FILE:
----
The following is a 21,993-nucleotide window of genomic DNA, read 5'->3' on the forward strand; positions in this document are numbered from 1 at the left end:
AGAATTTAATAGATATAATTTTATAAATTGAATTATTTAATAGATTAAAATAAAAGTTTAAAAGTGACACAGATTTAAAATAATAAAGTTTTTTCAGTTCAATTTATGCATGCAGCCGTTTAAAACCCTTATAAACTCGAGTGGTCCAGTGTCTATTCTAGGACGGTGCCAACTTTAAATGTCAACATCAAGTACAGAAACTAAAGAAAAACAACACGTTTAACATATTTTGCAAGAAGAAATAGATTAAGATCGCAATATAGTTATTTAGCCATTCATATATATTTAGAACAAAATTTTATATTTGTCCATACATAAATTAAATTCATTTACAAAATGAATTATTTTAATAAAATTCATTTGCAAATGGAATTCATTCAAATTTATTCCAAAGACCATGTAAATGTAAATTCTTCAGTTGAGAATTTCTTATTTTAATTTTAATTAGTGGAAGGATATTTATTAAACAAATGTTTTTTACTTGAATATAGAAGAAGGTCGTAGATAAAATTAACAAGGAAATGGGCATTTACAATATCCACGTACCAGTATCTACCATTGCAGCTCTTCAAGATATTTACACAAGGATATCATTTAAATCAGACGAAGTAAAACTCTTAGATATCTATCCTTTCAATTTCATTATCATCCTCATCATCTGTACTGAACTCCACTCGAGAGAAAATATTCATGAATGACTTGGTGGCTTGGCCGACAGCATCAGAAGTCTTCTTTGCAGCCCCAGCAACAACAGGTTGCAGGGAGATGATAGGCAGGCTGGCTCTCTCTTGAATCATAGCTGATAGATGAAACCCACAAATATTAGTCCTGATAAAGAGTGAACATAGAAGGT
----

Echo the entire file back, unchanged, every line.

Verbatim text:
The following is a 21,993-nucleotide window of genomic DNA, read 5'->3' on the forward strand; positions in this document are numbered from 1 at the left end:
AGAATTTAATAGATATAATTTTATAAATTGAATTATTTAATAGATTAAAATAAAAGTTTAAAAGTGACACAGATTTAAAATAATAAAGTTTTTTCAGTTCAATTTATGCATGCAGCCGTTTAAAACCCTTATAAACTCGAGTGGTCCAGTGTCTATTCTAGGACGGTGCCAACTTTAAATGTCAACATCAAGTACAGAAACTAAAGAAAAACAACACGTTTAACATATTTTGCAAGAAGAAATAGATTAAGATCGCAATATAGTTATTTAGCCATTCATATATATTTAGAACAAAATTTTATATTTGTCCATACATAAATTAAATTCATTTACAAAATGAATTATTTTAATAAAATTCATTTGCAAATGGAATTCATTCAAATTTATTCCAAAGACCATGTAAATGTAAATTCTTCAGTTGAGAATTTCTTATTTTAATTTTAATTAGTGGAAGGATATTTATTAAACAAATGTTTTTTACTTGAATATAGAAGAAGGTCGTAGATAAAATTAACAAGGAAATGGGCATTTACAATATCCACGTACCAGTATCTACCATTGCAGCTCTTCAAGATATTTACACAAGGATATCATTTAAATCAGACGAAGTAAAACTCTTAGATATCTATCCTTTCAATTTCATTATCATCCTCATCATCTGTACTGAACTCCACTCGAGAGAAAATATTCATGAATGACTTGGTGGCTTGGCCGACAGCATCAGAAGTCTTCTTTGCAGCCCCAGCAACAACAGGTTGCAGGGAGATGATAGGCAGGCTGGCTCTCTCTTGAATCATAGCTGATAGATGAAACCCACAAATATTAGTCCTGATAAAGAGTGAACATAGAAGGT